Analysis of Tax Credits for Efficient Equipment
In Fall of 1997 (and again in Fall of 1998), LBNL was asked by EPA and DOE to conduct analysis of proposed tax credits for efficient equipment in the building sector. The LBNL analyses served as input to the Treasury Department as they were designing the Clinton Administration's tax credit package. Preliminary analyses were conducted for ten technologies, and six of these were chosen for detailed analysis. These six were:
- Commercial-sized fuel cells
- Electric heat pump water heaters
- Natural gas heat pumps
- Natural gas water heaters
- Electric air-source heat pumps
- Electric central air conditioners
We analyzed four cases for each technology:
- 10% rebate that lasts for 5 years;
- 10% rebate that lasts for 10 years;
- 20% rebate that lasts for 5 years;
- 20% rebate that lasts for 10 years.
We estimated baseline sales of the efficient equipment, and then assessed the potential effect of rebates on those sales, using Kenneth Train's empirical data on utility rebate programs in Southern California. These data allowed us to split the effect of the rebate into two components: a price effect, which depends on the size of the rebate, and an announcement effect, which is independent of the size of the rebate. This latter effect is the result of the credibility lent to a new technology by the existence of the credit
We also explicitly accounted for learning curve effects, so that as cumulative production experience for a given technology increased, the cost of the technology per unit came down as a function of a "progress ratio".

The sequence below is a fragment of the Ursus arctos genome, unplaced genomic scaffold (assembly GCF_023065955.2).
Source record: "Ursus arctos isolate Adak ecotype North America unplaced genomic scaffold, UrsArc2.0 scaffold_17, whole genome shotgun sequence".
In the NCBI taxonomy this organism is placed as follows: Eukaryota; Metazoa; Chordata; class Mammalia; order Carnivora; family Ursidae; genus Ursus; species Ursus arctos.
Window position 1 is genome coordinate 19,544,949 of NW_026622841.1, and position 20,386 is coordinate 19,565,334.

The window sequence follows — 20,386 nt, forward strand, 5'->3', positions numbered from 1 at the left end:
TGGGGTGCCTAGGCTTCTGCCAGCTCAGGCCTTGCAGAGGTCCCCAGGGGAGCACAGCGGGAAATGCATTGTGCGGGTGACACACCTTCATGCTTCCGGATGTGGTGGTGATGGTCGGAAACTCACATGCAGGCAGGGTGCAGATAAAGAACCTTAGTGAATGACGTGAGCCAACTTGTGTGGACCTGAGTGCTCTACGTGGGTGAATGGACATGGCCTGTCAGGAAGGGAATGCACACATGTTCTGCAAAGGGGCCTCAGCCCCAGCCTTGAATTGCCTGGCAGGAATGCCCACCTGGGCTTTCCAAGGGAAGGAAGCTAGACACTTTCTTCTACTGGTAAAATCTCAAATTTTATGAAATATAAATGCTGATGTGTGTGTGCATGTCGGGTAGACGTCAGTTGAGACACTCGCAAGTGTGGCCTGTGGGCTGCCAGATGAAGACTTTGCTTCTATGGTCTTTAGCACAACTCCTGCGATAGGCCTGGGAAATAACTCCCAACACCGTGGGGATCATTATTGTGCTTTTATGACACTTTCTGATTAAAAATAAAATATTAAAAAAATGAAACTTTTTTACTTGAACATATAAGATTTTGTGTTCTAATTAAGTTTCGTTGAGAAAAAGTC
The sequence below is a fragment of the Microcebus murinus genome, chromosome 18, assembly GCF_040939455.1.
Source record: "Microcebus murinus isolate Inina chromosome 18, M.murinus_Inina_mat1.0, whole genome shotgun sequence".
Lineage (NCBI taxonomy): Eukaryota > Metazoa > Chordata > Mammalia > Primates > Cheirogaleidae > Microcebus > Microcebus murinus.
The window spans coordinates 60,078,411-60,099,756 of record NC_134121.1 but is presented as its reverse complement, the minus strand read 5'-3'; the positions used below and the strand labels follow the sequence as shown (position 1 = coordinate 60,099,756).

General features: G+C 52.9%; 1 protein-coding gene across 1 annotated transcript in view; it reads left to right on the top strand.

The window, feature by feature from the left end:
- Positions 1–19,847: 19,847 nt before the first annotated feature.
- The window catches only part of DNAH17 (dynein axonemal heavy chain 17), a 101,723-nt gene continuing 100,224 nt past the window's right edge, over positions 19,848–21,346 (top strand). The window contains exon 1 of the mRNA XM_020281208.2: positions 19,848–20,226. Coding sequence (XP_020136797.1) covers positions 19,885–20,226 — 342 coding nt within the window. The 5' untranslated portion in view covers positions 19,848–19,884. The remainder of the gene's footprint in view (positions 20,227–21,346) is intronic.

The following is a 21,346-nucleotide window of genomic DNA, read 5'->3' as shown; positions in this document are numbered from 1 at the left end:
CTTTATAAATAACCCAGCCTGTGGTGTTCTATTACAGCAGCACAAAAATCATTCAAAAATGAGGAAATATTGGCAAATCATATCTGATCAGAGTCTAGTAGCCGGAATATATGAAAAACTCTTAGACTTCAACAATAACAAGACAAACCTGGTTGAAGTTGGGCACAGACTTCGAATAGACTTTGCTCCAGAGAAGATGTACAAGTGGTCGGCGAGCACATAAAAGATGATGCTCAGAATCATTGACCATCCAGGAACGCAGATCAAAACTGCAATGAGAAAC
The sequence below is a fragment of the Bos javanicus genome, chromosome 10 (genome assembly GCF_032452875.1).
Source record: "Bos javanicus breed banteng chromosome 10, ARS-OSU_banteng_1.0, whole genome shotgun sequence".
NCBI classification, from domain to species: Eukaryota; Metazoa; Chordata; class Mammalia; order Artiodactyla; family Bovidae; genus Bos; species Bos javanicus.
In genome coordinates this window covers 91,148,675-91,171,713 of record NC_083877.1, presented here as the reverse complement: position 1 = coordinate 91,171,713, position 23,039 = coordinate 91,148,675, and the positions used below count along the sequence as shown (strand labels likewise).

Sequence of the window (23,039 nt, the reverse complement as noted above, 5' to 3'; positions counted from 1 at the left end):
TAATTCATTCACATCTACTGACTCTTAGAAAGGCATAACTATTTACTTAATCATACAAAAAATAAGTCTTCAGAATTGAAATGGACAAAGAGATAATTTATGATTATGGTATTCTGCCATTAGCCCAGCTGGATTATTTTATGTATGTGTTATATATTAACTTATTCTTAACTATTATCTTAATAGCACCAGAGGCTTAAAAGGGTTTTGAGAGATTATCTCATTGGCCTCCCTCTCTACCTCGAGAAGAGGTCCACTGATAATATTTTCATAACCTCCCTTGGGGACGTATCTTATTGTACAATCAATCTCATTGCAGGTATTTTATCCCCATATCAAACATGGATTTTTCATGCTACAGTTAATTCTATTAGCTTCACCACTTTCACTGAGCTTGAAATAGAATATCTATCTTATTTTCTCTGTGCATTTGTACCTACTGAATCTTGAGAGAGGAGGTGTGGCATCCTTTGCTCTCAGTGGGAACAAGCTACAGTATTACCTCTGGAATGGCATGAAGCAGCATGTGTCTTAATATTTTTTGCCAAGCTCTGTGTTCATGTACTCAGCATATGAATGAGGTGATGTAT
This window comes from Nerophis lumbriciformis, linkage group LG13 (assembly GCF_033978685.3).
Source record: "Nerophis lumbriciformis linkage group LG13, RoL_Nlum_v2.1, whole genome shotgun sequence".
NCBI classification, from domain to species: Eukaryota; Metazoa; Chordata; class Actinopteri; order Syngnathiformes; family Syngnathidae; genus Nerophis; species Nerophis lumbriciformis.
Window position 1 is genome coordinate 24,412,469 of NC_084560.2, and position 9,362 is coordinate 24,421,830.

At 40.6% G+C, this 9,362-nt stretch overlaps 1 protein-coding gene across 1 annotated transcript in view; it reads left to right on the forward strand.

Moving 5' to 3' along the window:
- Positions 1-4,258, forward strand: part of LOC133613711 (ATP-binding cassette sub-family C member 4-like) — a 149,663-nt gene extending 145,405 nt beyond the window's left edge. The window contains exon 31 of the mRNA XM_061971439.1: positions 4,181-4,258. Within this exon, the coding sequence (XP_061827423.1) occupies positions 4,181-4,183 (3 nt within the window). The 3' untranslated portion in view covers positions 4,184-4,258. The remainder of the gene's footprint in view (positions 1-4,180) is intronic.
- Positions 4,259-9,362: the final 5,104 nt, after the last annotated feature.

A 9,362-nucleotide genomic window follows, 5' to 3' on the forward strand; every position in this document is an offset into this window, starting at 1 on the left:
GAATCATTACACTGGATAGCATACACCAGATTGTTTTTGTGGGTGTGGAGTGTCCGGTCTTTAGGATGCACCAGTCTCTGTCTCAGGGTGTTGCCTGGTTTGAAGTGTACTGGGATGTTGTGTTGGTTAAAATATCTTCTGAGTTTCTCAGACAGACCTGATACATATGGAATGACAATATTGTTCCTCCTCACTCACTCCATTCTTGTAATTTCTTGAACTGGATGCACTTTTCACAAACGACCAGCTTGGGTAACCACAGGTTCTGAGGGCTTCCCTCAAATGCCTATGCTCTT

We estimated energy and carbon savings based on runs of the National Energy Modeling System for water heaters, electric air-source heat pumps, and central air conditioners. Carbon savings for fuel cells and natural gas heat pumps were based on detailed energy balance calculations for these technologies.
R. Cooper Richey
The Spring 1999 Administration energy efficiency tax credit proposals differ somewhat from the analysis results summarized in the spreadsheets below, which were created in Fall 1997 as input to the first round of the Administration's proposals. The Treasury Department analysts who created the final tax package used our analysis as input, but modified it in several ways. Consult with these analysts directly if you have questions on the Administration's exact analysis method. We include our analysis files here because they embody our latest thinking about analyzing the effects of rebates, and incorporate several methodological advances, including explicit characterization of the rebate price effect, the rebate announcement effect, and learning effects from increased production experience. All files are in Microsoft Excel 97/98 format.
The following two files contain summaries of the effects of rebates on energy efficient residential (194k) and commercial (193k) sector equipment, based on the econometric work of Ken Train of Cambridge Systematics. We used the Cambridge Systematics work and other data sources to create the analysis spreadsheets below. Each worksheet contains tabs for the four scenarios described above as well as relevant input assumptions.
Central Air Conditioners (146k)
Electric Heat Pumps (127k)
Gas Water Heaters (128k)
Natural Gas Heat Pumps (162k)
Fuel Cells (151k)
Methodology for rebate analysis, taxmethod.rtf (in Microsoft Word interchange format).
Customer Decision Study: Analysis of Residential Customer Equipment Purchase Decisions. July 22, 1994. Prepared for Southern California Edison Company by Cambridge Systematics, Pacific Consulting Services, The Technology Applications Group, and California Survey Research Services.